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Imagine a self-driving car zooming down the highway, or a robotic arm welding car parts in a factory. Suddenly, in less than a second, another car swerves in front of it, or a human trips and falls into the work area. The difference between a close shave and catastrophe will depend largely on one thing: the robot's reaction time.
In 2016, Professor George Konidaris (then at Duke University) of Brown University's Department of Computer Science and Professor Dan Sorin of Duke University founded Realtime Robotics, focused on developing on a processor that would allow robots to perform motion-planning tasks at up to 10,000 times faster than previous speeds. Last month, the company secured $2 million in seed funding to further its growth. Key investors in the seed round include SPARX Group Ltd., Scrum Ventures, and Toyota AI Ventures, a venture capital subsidiary of Toyota Research Institute (TRI).
Realtime Robotics enables complex robotic motion planning tasks to be accomplished up to 10,000 times faster than previously possible using a proprietary special-purpose processor, allowing robotic systems to instantly react to their environments and compute how and where to move as their situation is changing. This groundbreaking ability to instantly plan motion in response to rapidly changing conditions overcomes one of the primary challenges preventing robots and autonomous vehicles from achieving their enormous potential.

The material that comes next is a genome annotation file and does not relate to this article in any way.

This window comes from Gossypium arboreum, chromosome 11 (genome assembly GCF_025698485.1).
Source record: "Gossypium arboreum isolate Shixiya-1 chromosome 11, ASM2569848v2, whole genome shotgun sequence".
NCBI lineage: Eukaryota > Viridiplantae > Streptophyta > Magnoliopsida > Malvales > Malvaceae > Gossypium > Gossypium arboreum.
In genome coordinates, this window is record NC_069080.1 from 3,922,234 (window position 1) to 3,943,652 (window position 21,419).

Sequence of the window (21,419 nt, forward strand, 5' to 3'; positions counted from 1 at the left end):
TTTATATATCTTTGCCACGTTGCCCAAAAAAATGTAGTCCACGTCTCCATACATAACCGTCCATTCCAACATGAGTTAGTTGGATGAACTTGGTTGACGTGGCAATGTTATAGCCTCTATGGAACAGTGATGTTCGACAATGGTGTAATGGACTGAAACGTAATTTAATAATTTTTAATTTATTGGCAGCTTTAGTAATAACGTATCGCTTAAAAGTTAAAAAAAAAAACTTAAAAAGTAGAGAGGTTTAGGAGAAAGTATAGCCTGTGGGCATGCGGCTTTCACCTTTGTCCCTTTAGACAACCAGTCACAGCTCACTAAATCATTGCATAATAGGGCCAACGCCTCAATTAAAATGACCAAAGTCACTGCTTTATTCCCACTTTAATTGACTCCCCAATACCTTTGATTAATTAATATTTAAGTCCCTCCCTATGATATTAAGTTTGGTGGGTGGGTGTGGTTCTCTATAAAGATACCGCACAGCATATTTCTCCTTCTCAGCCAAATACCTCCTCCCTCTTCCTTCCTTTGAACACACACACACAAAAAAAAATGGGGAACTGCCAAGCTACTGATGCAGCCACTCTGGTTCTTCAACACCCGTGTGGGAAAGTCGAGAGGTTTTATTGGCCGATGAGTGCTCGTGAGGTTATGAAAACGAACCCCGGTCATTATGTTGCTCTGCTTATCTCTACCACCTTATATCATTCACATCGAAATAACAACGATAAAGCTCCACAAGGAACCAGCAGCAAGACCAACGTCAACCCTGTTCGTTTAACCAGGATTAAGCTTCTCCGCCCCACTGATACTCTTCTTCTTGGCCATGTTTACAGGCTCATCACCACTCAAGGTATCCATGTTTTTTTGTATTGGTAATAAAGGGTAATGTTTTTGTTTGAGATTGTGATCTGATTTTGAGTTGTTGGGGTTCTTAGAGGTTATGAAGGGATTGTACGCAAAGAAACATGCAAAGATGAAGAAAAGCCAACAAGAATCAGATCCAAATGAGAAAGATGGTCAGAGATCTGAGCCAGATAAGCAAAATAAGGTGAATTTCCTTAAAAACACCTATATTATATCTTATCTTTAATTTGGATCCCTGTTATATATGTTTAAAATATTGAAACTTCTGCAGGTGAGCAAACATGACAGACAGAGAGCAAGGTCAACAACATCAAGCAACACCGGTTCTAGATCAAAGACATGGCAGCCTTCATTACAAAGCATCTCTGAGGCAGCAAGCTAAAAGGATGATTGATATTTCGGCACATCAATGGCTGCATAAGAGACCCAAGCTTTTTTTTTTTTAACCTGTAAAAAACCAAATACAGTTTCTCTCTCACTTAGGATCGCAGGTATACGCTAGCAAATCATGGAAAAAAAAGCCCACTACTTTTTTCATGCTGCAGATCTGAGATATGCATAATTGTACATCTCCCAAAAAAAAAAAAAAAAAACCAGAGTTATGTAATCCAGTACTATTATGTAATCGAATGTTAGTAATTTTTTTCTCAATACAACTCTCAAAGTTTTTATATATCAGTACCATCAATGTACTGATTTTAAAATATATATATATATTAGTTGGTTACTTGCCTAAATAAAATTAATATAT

“Realtime has set itself apart by providing a novel solution with far-ranging implications” says Tak Miyata, General Partner at Scrum Ventures.
Uses for Realtime's lightning-fast processor are wide-ranging: it enables robots with sophisticated arms to be utilized in dynamic environments, dramatically increasing the types of industrial tasks they can perform. It can also be used by autonomous vehicles to help them operate at normal speeds —like humans, but safer— instead of slowing to a crawl when there is uncertainty regarding other cars, bikes, or pedestrians.
"I'm very excited about the technology we're developing at Realtime," says George. "When I was young, programming video games was much harder, because an incredible amount of effort had to go into generating realistic graphics on quite slow hardware. GPUs changed all of that, and led to a massive burst of creativity and excitement in computing gaming. The processor Realtime is developing will do that for motion planning. At the moment it's slow and difficult to get right, so there are virtually no deployed applications. Once we're done, the processor will open up a whole new world of possibilities for robot automation."
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